Подарунки збирають на «фабриці» та в понад 20 точках по місту. Люди приносять канцтовари, книги, іграшки, солодощі тощо
Подарунки збирають на «фабриці» та в понад 20 точках по місту. Люди приносять канцтовари, книги, іграшки, солодощі тощо
Норвезький гросмейстер Маґнус Карлсен є 16-м чемпіоном світу з шахів
Кабінет міністрів погодив призначення Віктора Микити головою Закарпатської ОДА 9 грудня
The Supreme Court has ruled that Texas abortion providers can sue over the state’s ban on most abortions, but the justices are allowing the law to remain in effect.
The court acted Friday, more than a month after hearing arguments over the law that makes abortion illegal after cardiac activity is detected in an embryo. That’s around six weeks, before some women even know they are pregnant. There are no exceptions for rape or incest.
The law has been in place since Sept. 1.
The outcome is at best only a partial victory for abortion providers. The same federal judge who already has once blocked the law almost certainly will be asked to do so again. But then his decision will be reviewed by the 5th U.S. Circuit Court of Appeals, which has twice voted to allow enforcement of the abortion ban.
The case could return to the justices and so far there have not been five votes on the nine-member court to put the law on hold while the legal fight plays out.
The court’s conservative majority also seems likely to roll back abortion rights in a Mississippi case that was argued last week, although that decision is not expected until the spring.
The high court ruling came a day after a state court judge in Texas r uled that the law’s enforcement, which rewards lawsuits against violators by awarding judgments of $10,000, is unconstitutional yet left the law in place.
The vote was 8 to 1 in favor of allowing the lawsuit to proceed, with only Justice Clarence Thomas voting the other way.
The court fight over the Texas law is focused on its unusual structure and whether it improperly limits how the law can be challenged in court. Texas lawmakers handed responsibility for enforcing the law to private citizens, rather than state officials.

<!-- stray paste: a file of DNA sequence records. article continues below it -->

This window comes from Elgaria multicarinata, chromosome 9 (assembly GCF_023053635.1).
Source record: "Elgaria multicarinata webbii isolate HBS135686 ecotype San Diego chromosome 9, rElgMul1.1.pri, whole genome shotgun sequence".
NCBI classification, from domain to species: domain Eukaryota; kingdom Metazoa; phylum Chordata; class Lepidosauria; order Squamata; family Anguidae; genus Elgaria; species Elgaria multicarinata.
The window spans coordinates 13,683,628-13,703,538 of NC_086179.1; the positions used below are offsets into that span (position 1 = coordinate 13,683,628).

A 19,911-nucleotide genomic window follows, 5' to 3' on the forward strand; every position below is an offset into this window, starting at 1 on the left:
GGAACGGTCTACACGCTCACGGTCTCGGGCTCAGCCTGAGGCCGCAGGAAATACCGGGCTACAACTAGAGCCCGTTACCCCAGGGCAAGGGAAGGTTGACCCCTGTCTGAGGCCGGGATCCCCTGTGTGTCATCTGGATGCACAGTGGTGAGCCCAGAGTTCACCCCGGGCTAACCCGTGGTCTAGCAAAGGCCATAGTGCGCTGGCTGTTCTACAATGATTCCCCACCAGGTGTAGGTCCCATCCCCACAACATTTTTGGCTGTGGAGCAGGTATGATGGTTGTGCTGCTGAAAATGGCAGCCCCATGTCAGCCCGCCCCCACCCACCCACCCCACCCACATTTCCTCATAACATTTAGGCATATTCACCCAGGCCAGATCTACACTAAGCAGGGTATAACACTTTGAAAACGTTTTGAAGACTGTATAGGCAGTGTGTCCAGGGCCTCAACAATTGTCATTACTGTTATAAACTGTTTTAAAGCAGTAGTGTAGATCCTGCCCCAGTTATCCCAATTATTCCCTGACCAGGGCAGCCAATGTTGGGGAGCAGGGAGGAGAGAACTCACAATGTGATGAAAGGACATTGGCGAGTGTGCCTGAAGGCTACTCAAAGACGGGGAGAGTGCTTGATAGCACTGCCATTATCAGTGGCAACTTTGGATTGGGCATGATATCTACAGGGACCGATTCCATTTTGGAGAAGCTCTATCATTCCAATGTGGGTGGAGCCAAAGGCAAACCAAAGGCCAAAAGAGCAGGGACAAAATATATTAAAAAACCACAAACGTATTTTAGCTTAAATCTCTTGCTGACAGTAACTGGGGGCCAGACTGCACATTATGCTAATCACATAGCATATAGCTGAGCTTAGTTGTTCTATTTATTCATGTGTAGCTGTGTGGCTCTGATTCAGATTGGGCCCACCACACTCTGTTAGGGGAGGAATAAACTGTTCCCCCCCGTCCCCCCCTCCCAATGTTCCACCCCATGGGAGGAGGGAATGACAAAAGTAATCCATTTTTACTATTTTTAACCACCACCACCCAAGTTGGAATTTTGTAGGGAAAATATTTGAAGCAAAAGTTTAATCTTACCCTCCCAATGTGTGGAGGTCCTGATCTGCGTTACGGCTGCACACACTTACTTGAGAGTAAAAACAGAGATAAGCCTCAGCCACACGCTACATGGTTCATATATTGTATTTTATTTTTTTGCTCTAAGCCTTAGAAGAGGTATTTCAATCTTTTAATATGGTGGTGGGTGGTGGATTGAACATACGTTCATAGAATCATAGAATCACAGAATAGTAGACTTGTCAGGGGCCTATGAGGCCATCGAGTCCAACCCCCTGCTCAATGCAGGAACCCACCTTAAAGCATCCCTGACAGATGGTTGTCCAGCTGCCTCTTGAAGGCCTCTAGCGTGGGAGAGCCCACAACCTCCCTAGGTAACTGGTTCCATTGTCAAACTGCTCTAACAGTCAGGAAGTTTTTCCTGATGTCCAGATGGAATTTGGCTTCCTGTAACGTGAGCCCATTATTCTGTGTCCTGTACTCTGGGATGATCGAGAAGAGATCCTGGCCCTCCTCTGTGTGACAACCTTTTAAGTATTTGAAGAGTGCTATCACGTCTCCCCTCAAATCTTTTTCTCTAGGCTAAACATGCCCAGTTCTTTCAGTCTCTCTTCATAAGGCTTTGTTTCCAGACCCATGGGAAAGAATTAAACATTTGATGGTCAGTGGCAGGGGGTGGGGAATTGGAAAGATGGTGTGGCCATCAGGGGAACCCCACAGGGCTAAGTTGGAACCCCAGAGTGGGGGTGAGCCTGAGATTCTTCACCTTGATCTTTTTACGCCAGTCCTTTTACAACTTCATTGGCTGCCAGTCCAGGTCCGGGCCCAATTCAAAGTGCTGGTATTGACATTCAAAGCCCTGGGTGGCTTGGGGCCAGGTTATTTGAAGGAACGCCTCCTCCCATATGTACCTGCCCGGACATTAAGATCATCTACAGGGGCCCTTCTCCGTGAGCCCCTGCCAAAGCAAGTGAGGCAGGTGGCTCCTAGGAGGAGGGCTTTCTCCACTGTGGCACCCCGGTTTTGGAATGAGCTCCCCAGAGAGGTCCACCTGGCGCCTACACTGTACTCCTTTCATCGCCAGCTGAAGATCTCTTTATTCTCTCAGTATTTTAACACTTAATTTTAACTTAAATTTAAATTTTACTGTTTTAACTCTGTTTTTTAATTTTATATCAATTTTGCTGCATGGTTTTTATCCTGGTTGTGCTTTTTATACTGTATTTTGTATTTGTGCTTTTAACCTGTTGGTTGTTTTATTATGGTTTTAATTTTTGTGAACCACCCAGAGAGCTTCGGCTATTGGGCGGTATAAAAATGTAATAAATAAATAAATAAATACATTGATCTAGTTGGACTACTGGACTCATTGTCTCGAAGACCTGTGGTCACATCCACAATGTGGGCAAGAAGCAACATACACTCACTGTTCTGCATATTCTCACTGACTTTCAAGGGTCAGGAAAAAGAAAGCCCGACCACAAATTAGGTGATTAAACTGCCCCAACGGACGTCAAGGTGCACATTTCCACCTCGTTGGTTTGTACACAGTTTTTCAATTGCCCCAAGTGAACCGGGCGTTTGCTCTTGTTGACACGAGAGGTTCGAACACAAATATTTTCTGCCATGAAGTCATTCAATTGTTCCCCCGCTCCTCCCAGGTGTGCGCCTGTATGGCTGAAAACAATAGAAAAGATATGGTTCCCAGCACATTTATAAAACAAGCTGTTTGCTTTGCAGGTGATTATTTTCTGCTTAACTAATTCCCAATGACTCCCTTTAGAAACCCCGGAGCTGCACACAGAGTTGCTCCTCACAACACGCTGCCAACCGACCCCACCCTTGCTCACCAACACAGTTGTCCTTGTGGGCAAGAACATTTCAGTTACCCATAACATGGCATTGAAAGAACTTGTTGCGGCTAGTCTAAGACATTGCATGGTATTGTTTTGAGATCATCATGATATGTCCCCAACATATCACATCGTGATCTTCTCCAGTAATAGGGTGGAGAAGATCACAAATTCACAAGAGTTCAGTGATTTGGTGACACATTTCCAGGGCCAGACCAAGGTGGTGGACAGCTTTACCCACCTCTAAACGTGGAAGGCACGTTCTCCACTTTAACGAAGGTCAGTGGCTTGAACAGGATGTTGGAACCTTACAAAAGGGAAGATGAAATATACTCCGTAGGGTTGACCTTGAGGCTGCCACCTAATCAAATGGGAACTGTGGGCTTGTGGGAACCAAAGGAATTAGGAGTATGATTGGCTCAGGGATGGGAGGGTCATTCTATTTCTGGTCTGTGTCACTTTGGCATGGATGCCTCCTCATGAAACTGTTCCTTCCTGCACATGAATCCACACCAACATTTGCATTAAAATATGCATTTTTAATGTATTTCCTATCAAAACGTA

The law authorizes lawsuits against clinics, doctors and anyone who “aids or abets” an abortion performed after cardiac activity is detected. That’s usually around six weeks of pregnancy before some women even know they are pregnant.
The case raised a complex set of issues about who, if anyone, can sue over the law in federal court, the typical route for challenges to abortion restrictions. Indeed, federal courts routinely put a hold on similar laws, which rely on traditional enforcement by state and local authorities.
The court was divided 5-4, with conservatives in the majority, on another knotty issue, whom to target with a court order that ostensibly tries to block the law. The court ruled that Texas licensing officials may be sued, but dismissed claims against state court judges, court clerks and Attorney General Ken Paxton.
Chief Justice John Roberts and the three liberal justices dissented from that part of the decision in an opinion that said the purpose of the Texas law was “to nullify this court’s rulings” on abortion.
“The nature of the federal right infringed does not matter; it is the role of the Supreme Court in our constitutional system that is at stake,” Roberts wrote.
In a separate opinion, Justice Sonia Sotomayor chastised her colleagues for what she said was “delay” in the case that has had “catastrophic consequences for women seeking to exercise their constitutional right to an abortion in Texas.” She said the court’s decision closed off the most direct route to challenging the law and would “clear the way” for other states to “reprise and perfect Texas’ scheme in the future to target the exercise of any right recognized by this court with which they disagree.”
Since it took effect in September, the law has imposed t he most restrictive abortion curbs in the nation since the Supreme Court first declared a woman’s right to an abortion in its 1973 Roe v. Wade decision.
In its first month of operation, a study published by researchers at the University of Texas found that the number of abortions statewide fell by 50% compared with September 2020. The study was based on data from 19 of the state’s 24 abortion clinics, according to the Texas Policy Evaluation Project.